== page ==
One of three swords originally on the tomb in St Mary's church and now in Warwick castle appears to have the Rosicrucian symbol.

Many eminent Shakespearean scholars agree that the author of The Tempest has a deep knowledge of Rosicrucian philosophy.

In 1990 a study by the University of California and Los Angeles compared the scripts of Shakespeare to contemporary Elizabethan writers and Greville was the only one it did rule out as the author of the bard's plays.

The authorship of Shakespeare's oeuvre has been debated since the mid-19th century.

Many argue that the works attributed to him display an understanding of law, history and mathematics which a mere commoner from an illiterate household in Warwickshire could not have had.

The bard's detailed will, in which he notably left his wife "my second best bed with the furniture", fails to refer to any theatrical legacy.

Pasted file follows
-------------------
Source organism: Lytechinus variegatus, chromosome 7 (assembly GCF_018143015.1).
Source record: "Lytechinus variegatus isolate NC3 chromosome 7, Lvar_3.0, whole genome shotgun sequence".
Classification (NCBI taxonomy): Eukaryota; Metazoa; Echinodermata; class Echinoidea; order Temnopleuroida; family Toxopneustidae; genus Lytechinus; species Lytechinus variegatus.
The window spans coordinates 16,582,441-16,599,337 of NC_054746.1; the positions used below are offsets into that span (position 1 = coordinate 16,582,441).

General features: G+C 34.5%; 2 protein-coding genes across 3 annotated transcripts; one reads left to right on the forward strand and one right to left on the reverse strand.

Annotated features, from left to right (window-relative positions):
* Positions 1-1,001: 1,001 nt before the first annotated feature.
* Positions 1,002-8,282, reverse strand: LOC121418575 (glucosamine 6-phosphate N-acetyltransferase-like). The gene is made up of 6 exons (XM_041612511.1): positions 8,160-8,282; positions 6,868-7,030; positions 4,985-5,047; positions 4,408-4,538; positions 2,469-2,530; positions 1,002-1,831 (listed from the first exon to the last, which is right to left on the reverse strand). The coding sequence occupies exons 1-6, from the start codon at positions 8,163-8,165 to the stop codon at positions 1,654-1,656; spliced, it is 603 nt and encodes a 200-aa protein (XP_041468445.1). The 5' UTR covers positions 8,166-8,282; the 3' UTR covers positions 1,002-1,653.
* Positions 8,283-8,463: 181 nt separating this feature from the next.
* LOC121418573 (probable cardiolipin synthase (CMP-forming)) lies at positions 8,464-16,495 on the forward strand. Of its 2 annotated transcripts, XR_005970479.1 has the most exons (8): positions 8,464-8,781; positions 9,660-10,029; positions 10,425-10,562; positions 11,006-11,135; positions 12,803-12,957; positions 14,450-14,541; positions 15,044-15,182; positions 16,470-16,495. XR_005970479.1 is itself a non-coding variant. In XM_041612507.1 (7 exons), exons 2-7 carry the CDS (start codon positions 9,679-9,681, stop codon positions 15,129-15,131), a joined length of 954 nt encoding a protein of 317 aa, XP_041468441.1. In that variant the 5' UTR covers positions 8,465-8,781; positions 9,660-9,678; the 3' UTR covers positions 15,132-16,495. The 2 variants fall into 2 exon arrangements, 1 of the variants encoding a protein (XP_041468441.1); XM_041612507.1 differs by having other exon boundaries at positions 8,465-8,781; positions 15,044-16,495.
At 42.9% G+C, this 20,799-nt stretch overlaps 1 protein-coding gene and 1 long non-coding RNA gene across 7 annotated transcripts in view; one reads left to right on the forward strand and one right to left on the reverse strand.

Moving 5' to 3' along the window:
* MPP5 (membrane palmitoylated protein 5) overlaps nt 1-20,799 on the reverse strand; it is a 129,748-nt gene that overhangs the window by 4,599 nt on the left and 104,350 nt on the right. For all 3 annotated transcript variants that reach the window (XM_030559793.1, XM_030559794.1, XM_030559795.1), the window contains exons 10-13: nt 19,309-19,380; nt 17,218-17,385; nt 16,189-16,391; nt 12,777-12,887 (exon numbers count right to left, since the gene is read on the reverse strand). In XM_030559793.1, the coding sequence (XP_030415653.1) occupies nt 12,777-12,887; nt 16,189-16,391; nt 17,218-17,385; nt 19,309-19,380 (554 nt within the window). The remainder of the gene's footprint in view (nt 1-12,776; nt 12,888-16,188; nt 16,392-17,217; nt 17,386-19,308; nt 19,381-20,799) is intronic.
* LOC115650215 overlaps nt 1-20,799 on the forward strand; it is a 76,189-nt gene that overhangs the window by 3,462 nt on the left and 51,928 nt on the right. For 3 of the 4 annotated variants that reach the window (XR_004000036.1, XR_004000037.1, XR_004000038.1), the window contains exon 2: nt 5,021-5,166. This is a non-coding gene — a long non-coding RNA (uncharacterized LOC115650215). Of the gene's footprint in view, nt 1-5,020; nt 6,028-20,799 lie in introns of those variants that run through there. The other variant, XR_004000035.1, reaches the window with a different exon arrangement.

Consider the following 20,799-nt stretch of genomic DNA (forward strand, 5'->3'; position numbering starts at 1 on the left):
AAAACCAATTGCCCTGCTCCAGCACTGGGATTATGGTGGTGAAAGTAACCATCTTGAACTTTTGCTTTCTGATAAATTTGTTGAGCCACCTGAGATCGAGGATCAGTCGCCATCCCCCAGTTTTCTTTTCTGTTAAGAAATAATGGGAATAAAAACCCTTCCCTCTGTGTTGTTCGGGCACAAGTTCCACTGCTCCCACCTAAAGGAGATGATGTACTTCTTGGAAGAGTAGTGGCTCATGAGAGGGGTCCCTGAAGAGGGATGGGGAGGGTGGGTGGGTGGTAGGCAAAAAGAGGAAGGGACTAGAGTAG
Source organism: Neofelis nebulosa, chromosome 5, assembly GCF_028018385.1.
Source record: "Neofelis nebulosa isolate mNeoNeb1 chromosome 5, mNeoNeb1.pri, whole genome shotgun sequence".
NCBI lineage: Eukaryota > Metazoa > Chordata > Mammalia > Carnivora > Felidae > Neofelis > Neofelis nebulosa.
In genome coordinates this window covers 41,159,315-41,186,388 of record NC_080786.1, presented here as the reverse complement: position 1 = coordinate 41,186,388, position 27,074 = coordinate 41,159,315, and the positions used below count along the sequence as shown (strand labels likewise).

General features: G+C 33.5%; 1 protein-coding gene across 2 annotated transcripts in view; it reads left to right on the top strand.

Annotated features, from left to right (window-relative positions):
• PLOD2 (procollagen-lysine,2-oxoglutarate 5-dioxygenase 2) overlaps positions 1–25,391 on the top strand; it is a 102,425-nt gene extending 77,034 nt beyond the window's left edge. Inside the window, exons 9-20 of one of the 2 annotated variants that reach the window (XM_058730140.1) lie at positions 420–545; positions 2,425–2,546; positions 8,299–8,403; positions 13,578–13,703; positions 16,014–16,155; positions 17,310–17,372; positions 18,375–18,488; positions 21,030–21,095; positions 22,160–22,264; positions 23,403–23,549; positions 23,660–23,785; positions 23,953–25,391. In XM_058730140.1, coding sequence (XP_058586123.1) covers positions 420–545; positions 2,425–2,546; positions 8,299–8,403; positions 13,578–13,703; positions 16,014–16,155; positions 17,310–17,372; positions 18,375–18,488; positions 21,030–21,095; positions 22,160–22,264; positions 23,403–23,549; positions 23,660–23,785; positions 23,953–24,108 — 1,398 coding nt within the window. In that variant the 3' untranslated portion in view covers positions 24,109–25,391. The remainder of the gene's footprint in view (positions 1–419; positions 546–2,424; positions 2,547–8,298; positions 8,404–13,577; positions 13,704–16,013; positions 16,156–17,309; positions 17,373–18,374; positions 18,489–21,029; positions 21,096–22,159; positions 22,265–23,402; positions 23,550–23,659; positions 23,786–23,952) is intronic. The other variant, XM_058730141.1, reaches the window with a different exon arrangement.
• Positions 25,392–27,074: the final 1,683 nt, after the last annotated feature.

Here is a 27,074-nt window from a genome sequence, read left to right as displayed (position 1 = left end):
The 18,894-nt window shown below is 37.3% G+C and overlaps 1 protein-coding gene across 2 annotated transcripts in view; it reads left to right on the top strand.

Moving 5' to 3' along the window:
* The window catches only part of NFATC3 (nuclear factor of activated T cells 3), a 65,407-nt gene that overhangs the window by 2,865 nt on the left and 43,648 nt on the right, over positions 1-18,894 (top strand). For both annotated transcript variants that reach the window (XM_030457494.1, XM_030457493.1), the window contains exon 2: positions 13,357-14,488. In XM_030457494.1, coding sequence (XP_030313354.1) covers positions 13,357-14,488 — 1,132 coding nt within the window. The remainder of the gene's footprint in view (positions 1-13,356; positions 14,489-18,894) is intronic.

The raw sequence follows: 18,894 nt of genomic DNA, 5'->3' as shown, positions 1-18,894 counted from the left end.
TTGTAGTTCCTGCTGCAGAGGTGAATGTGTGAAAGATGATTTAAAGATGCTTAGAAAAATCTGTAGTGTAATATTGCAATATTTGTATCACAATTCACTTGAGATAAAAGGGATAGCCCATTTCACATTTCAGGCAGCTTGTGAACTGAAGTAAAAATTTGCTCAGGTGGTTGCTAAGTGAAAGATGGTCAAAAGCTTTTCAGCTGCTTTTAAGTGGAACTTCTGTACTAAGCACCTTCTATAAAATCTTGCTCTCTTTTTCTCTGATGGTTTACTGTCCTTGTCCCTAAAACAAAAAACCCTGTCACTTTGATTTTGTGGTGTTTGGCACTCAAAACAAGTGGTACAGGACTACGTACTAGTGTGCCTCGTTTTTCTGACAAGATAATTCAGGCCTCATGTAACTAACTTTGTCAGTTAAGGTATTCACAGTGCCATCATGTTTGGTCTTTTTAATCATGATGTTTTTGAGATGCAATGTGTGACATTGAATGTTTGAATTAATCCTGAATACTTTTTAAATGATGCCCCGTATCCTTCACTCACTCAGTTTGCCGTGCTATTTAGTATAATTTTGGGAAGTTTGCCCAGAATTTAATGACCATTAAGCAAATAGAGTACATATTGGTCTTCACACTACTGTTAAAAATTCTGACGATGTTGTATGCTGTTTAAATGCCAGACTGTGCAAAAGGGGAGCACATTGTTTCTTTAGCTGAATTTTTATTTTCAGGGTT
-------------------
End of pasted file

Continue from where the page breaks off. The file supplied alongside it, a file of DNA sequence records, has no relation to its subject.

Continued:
Debates about authorship of the works are recorded as early as the 18th century but began in earnest in the mid-19th century.

Candidates put up by those convinced that William Shakespeare was just a pen-name include Christopher Marlowe, Francis Bacon and the Elizabethan nobleman Edward de Vere.

Shakespeare experts were intrigued by Mr Saunders' claims. Professor Kate McLuskie, the director of the Shakespeare Institute, said: "If they did find a manuscript, that would be wonderful since we have no manuscript of any of Shakespeare's plays. It would keep the Shakespeare industry going for years."

Dr William Leahy, who runs the MA programme in Shakespeare authorship studies at Brunel University, said: "We have had tombs dug up in the past and nothing was found, but we can't make a judgement until the tests have been carried out."